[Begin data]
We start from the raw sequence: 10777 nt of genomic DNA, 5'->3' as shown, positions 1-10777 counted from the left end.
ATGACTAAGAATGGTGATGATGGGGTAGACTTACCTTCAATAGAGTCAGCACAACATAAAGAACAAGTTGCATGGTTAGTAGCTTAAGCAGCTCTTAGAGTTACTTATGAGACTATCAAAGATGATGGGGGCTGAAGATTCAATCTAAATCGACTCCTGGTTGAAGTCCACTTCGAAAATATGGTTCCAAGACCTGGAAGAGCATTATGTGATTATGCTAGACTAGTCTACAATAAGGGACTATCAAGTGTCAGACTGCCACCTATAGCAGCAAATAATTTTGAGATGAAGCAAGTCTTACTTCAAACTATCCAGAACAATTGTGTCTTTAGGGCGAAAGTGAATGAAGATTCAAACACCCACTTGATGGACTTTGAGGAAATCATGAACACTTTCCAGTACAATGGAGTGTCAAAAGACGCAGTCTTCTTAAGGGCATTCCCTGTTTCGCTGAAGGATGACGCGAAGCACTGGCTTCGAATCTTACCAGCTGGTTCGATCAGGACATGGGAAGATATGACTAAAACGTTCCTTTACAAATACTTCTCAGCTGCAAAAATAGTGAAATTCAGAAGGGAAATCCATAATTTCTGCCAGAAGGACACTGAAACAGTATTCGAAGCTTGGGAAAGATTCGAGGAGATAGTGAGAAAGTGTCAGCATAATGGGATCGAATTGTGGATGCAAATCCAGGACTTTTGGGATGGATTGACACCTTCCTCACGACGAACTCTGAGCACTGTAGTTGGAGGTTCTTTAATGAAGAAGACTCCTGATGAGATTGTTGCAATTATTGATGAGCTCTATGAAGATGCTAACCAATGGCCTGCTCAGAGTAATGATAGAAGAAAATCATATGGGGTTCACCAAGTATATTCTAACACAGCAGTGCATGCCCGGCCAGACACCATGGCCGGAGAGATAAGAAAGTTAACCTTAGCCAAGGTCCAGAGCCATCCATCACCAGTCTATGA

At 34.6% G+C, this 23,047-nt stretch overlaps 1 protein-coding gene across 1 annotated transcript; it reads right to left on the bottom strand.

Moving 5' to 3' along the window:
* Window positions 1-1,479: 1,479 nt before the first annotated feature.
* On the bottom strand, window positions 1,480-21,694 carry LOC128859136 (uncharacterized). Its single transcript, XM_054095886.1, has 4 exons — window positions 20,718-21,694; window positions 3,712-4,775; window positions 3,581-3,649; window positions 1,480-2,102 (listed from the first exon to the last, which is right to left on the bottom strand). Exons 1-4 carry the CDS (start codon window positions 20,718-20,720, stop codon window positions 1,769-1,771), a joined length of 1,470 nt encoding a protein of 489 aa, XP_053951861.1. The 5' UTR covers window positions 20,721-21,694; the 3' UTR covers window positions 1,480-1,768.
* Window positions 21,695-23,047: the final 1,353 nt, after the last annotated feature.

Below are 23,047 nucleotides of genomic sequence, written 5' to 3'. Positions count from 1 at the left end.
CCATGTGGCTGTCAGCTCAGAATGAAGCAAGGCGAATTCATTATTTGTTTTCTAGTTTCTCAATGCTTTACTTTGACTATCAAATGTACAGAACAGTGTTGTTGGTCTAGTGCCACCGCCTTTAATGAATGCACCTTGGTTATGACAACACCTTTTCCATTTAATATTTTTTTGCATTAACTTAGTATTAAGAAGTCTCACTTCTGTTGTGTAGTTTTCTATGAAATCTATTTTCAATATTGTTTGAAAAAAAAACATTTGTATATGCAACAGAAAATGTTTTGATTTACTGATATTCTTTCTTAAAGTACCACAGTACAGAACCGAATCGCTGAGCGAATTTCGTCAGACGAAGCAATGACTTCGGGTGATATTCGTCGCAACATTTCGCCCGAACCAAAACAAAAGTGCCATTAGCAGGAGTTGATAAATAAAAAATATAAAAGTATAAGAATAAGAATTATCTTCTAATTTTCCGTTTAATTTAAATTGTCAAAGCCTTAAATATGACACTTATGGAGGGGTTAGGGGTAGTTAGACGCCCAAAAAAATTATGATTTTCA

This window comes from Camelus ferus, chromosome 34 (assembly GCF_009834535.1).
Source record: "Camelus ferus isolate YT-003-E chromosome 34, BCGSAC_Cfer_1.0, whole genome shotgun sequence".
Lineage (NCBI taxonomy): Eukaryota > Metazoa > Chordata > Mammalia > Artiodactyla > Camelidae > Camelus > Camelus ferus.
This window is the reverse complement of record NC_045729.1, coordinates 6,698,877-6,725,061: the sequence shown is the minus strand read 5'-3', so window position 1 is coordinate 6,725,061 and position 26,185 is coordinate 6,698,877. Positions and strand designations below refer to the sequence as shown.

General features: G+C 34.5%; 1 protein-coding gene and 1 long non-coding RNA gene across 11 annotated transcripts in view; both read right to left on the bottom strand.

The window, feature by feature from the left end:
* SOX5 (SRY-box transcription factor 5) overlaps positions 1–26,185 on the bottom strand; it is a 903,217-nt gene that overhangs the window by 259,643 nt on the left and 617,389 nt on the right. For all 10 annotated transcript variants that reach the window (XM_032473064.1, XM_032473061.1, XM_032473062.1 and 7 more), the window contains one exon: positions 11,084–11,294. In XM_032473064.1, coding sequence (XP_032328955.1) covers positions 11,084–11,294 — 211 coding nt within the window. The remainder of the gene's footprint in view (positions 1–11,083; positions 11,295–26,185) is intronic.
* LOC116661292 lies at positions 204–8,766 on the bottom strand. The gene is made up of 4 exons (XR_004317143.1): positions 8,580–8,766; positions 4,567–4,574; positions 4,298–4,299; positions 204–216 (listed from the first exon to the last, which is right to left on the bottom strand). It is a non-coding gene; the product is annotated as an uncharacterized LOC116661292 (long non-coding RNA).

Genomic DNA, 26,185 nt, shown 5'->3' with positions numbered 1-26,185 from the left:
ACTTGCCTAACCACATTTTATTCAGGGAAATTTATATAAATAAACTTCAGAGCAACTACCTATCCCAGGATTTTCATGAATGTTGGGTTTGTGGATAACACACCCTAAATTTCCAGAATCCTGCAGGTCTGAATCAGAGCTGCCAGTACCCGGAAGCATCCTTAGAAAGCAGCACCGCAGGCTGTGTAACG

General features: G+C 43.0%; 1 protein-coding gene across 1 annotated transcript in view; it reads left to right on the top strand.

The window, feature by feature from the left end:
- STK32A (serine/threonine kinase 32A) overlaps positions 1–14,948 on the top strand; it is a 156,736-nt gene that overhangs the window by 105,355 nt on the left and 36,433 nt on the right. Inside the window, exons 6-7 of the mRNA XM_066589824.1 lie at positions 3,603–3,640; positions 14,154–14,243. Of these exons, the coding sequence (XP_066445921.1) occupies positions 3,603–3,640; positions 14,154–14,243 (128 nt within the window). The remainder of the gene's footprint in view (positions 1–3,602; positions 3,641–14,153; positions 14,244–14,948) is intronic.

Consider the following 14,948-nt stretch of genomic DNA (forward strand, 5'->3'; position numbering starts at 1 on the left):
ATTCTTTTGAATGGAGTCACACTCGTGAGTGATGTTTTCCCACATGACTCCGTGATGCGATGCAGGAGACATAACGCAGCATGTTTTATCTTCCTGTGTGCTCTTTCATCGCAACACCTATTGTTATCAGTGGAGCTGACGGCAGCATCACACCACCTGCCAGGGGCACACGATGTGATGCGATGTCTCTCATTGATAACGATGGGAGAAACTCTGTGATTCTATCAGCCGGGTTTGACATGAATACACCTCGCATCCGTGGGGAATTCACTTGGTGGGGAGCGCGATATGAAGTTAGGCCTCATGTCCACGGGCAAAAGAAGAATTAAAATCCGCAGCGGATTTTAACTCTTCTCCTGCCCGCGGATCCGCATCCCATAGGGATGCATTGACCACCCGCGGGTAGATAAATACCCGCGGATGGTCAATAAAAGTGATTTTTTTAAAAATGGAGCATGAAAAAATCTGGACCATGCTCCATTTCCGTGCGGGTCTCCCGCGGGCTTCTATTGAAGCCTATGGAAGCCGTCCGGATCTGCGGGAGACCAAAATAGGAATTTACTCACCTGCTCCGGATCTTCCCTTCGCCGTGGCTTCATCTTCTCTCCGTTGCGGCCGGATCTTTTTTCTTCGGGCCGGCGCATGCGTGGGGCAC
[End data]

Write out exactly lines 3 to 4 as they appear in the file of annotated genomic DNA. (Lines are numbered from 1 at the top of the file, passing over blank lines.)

At 34.6% G+C, this 23,047-nt stretch overlaps 1 protein-coding gene across 1 annotated transcript; it reads right to left on the bottom strand.

Moving 5' to 3' along the window: